Ability of Cyanobacteria and Green Algae to Improve Metabolic Activity and Development of Willow Plants
Mieczysław Grzesik1, Zdzisława Romanowska-Duda2
More details
Hide details
1Research Institute of Horticulture, Konstytucji 3 Maja 1/3, 96-100 Skierniewice, Poland
2Department of Ecophysiology and Plant Development, University of Lodz, Banacha 12/16, 90-237 Lodz, Poland
Submission date: 2014-09-07
Final revision date: 2014-12-01
Acceptance date: 2014-12-03
Publication date: 2015-05-20
Pol. J. Environ. Stud. 2015;24(3):1003–1012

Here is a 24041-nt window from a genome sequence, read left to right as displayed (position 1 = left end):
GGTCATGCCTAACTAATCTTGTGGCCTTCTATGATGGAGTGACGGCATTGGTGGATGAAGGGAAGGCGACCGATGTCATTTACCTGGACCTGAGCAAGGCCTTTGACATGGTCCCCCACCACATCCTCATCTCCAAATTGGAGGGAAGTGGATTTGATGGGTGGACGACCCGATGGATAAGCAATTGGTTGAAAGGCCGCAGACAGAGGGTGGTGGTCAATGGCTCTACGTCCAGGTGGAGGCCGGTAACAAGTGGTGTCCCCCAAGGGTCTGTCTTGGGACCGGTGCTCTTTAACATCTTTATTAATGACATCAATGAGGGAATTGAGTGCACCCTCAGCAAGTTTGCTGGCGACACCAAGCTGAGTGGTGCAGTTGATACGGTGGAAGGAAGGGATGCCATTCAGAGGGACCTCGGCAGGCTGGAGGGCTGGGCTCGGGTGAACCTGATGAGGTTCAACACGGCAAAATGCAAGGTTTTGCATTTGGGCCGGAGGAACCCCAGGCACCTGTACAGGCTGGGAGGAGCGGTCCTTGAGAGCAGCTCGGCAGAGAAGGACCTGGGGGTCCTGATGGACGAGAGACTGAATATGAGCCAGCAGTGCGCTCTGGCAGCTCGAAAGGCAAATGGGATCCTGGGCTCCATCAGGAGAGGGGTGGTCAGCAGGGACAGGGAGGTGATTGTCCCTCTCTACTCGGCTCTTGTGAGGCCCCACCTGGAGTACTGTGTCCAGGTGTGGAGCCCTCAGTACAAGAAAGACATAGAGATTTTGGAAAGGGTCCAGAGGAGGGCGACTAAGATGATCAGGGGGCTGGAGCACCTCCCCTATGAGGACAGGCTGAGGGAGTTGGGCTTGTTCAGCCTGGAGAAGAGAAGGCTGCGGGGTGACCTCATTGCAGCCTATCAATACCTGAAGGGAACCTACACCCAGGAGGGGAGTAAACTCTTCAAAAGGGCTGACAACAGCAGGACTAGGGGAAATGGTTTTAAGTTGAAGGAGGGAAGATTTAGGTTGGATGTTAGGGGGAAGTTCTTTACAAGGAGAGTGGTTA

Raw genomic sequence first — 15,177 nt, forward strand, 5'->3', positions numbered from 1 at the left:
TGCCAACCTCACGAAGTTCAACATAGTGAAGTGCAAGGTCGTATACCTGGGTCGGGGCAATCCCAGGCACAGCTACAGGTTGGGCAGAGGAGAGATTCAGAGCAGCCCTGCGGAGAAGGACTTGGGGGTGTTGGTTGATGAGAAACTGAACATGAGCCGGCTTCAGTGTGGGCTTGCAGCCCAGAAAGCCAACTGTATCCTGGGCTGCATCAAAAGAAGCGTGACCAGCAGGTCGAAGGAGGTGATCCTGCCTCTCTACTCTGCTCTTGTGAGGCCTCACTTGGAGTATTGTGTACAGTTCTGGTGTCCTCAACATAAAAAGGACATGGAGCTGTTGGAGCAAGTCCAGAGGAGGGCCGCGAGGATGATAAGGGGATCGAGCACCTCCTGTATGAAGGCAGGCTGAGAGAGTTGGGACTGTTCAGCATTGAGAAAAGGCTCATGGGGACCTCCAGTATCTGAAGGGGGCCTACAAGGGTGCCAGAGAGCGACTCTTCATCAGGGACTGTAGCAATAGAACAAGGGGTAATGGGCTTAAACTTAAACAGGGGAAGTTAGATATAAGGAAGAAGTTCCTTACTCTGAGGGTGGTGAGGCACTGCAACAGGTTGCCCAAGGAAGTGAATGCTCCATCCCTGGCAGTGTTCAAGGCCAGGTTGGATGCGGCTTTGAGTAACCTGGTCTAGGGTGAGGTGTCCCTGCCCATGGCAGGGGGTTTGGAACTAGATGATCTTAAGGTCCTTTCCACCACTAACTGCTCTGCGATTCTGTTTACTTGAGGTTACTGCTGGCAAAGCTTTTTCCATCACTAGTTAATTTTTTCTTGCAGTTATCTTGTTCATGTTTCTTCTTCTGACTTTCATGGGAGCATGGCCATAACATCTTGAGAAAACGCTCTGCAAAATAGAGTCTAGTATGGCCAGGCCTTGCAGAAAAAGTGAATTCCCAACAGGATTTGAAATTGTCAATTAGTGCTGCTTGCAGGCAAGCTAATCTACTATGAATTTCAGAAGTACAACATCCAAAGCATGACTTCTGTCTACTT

The ability of Cyanobacteria and green algae to improve physiological activity and plant development gives a promising perspective and has a useful potential in practice, although literature concerning this issue is scanty. The purpose of this study was to assess the influence of two species of Cyanobacteria (Microcystis aeruginosa MKR 0105, Anabaena sp. PCC 7120) and one of green algae (Chlorella sp.) on select physiological processes, determining rooting of cuttings and the subsequent growth of willow (Salix viminalis L.) plants. Two procedures were used to apply sonicated and unsonicated monocultures of Cyanobacteria and green algae to woody cuttings: (i) four-day soaking of cuttings which were then rooted in universal horticulture substrate in a vegetation chamber or in a field and watered with tap water, and (ii) moistening the substrate in which the untreated cuttings were subsequently rooted and plants were grown. The cuttings treated with water, GA3, IBA, Bio-Algeen S90, and environmental sample were the control. The results show that the used monocultures of Cyanobacteria and green algae significantly stimulated some metabolic processes, thus having an important impact on plant development. Their application increased the stability of cytomembranes and intensified activity of net photosynthesis, transpiration, stomatal conductance, dehydrogenases, RNase, acid, and alkaline phosphatase, and decreased intercellular CO2 concentration in the rooted cuttings and plants. These physiological events caused increased rooting of willow cuttings and plant growth under laboratory and field conditions.